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Logarithmic Strain Model for Nonlinear Load Cell

by 1 and 2,*
Department of Electrical and Computer Engineering, Ajou University, Suwon 16499, Korea
Department of Electrical Engineering, Myongji University, Yongin 17058, Korea
Author to whom correspondence should be addressed.
Sensors 2019, 19(16), 3486;
Received: 10 June 2019 / Revised: 6 August 2019 / Accepted: 7 August 2019 / Published: 9 August 2019


General load cells have typically constant sensitivity throughout the measurement range, which is acceptable for common force measurement systems. However, it is not adequate for high-performance control and high-stroke applications such as robotic systems. It is required to have a higher sensitivity in a small force range than that in a large force range. In contrast, for large loading force, it is more important to increase the measurement range than the sensitivity. To cope with these characteristics, the strain curve versus the force measurement should be derived as a logarithmic graph. To implement this nonlinear nature, the proposed load cell is composed of two mechanical components: an activator, which has a curved surface profile to translocate the contact point, and a linear torque measurement unit with a moment lever to measure the loading force. To approximate the logarithmic deformation, the curvature of the activator was designed by an exponential function. Subsequent design parameters were optimized by an evolutionary computation.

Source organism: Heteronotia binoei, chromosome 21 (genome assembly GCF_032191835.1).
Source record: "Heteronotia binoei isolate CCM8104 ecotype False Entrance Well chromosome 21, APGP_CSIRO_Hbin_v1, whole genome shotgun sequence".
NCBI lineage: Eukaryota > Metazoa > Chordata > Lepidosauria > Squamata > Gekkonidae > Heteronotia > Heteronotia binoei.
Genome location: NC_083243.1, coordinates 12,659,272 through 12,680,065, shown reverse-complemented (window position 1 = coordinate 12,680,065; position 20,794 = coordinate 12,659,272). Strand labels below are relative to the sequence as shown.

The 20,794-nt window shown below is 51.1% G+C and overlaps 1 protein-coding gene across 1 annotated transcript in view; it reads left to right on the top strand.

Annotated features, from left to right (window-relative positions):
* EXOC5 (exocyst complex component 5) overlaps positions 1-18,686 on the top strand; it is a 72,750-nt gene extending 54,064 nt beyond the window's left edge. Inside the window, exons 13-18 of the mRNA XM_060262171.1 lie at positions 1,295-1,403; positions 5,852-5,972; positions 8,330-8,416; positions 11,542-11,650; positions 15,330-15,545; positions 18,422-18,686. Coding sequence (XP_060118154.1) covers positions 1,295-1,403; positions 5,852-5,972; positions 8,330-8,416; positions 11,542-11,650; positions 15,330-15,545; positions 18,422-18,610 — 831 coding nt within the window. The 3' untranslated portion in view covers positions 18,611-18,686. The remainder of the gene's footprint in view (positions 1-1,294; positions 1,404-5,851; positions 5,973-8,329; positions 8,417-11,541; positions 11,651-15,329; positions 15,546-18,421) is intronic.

1. Introduction

A load cell is a transducer that quantitatively converts mechanical force and/or torque to an electrical signal [1,2,3]. When the load is applied to the sensor system, the elastic part of the mechanical structure is deformed on a micro scale. Subsequently, mechanical strain is converted to voltage by the strain gauge, which has a resistance proportional to its strain. Finally, this voltage reading is translated into digital information by ADC circuits. Load cells are employed in many applications to quantitatively measure the applied force in a system [4,5,6]. Especially in robotics, they enable high-precision force control by providing force information such as actuator output torque and contact reaction force [7,8,9]. For applications that have a high-force contact with the environment, the load cell needs to measure large forces [10,11,12]. When the measurement range increases, however, it is difficult to acquire force information with sufficient sensitivity in the small-force range because conventional load cells operate on a linear scale [13,14,15]. This is obvious and inevitable owing to the limitations of the ADC resolution. Therefore, to use this resource, or resolution, effectively, it should be properly assigned according to the input range. Generally, a biological system is able to interpret small differences for a low stimulus but not distinguish an identical difference for a high stimulus. This illustrates that the system has high sensitivity at a low input value and low sensitivity at a high input value. Similarly, the load cell has to follow a nonlinear behavior to cover the wide measurement range with sufficient performance [1]. In other words, at a low value of applied force, it requires high sensitivity and vice versa. To figure out these characteristics, a mathematical model was formulated and subsequent design parameters were determined.